Now, a number of careful investigations have been made of the constituents of miasmatic marshes in various parts of the world, with the following results: They contain from thirty to thirty-five per cent, of vegetable organic matter. This consists of humic, ulmic, cremic, and apocremic acids, all substances requiring renewed chemical investigation. Various minute vegetable algoid forms are revealed by microscopic examination—bacteria, vibriones, and microzymes. But all these so-called impurities are found in nearly every running stream and in many harmless well-waters, and to condemn water on account of their presence would be really to reject all waters, even rain, in which minute algoid vesicles (protococci) are often found. Even distilled water may contain bacteria and vibriones. Although, therefore, admitting that water may be contaminated by the presence of malaria, it by no means follows that this poisonous ingredient has any relation to the organic impurities mentioned, or that the latter are in any way injurious, but we should none the less be cautious as to the source of our drinking-water.
The stratum of air overlying typical malarial marshes has also been examined with particular care. It has been found to contain an excess of carbonic acid—watery vapor in large quantity—often carburetted hydrogen, and occasionally free hydrogen, ammonia, and phosphuretted hydrogen. If the marsh contains sulphates, sulphuretted hydrogen, is present. Its organic matter blackens sulphuric acid—gives a reddish color to nitrate of silver—has a flocculent appearance, a peculiar odor, and affords evidence of ammonia. The amount in Becchi's analysis was .000118 grain in each cubic foot of air. Ozone had no effect upon it. Besides this organic material, various vegetable and animal matters are arrested when the marsh-air is drawn through water or sulphuric acid—débris of plants, infusoria, insects, and even small Crustacea. Dr. Balestra has described spores and sporangia of a little algoid plant in the air of the Pontine Marshes. Lemaire and Gratiolet, in 1864, found in the air of one of the most unhealthy marshes of Sologne spherical, ovoid, and fusiform spores and a large number of pale cells, products, no doubt, of vegetable putrefaction. It has been supposed, by Schönbein and others, that ozone is deficient in marsh-air; that the quantity of ozone in the atmosphere and the prevalence of malarial diseases have an inverse proportion; and that ozone, by virtue of its supposed power of destroying organic matters in the air, is an antidote to miasm. There is, however, no evidence at all that ozone and malaria are antagonistic, or bear to each other any relation whatever. These various examinations, though interesting, bring us no nearer to a solution of the question, What is the nature of malaria? All of the many substances and forms thus far observed in malarial localities may be found equally in districts perfectly salubrious.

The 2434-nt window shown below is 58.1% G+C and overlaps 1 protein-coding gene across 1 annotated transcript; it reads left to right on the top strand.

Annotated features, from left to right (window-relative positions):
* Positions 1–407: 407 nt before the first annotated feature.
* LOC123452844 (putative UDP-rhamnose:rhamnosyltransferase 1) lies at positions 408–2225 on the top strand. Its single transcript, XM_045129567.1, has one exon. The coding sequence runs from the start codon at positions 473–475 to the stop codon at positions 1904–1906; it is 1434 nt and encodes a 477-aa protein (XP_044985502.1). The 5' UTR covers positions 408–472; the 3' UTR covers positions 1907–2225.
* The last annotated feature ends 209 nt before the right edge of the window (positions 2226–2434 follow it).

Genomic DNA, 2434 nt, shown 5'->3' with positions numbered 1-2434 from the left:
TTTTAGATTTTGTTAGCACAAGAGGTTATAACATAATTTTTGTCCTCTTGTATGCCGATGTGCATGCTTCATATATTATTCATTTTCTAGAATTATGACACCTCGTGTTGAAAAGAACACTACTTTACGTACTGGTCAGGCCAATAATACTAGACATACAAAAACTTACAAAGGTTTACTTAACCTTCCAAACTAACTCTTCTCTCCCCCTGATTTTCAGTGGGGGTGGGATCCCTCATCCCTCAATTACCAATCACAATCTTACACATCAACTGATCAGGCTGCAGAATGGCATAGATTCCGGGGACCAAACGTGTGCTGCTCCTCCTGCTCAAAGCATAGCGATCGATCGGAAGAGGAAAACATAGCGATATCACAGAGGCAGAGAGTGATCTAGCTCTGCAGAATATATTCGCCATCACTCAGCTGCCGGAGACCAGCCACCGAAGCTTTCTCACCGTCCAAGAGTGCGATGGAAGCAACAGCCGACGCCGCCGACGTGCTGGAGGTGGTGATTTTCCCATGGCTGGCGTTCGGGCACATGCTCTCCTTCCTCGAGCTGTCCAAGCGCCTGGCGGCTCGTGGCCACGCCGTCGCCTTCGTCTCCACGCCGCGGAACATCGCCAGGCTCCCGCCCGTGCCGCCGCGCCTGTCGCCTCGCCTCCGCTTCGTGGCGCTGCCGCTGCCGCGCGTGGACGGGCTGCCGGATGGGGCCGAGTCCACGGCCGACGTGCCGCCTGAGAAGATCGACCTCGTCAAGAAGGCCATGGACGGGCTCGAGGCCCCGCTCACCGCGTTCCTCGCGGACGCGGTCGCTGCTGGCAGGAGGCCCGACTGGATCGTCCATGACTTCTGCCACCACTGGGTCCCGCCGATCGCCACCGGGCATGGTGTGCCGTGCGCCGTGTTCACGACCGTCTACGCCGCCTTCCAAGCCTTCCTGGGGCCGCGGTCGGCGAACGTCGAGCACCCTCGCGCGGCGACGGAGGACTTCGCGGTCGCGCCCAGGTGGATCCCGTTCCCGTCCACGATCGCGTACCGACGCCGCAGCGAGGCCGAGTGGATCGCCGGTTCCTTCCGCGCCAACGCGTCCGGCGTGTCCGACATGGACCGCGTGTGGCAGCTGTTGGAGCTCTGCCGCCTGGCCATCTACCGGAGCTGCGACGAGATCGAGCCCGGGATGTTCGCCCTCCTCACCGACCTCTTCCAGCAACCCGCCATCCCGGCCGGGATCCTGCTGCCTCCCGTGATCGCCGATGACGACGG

That it gains access to the system principally through the respira-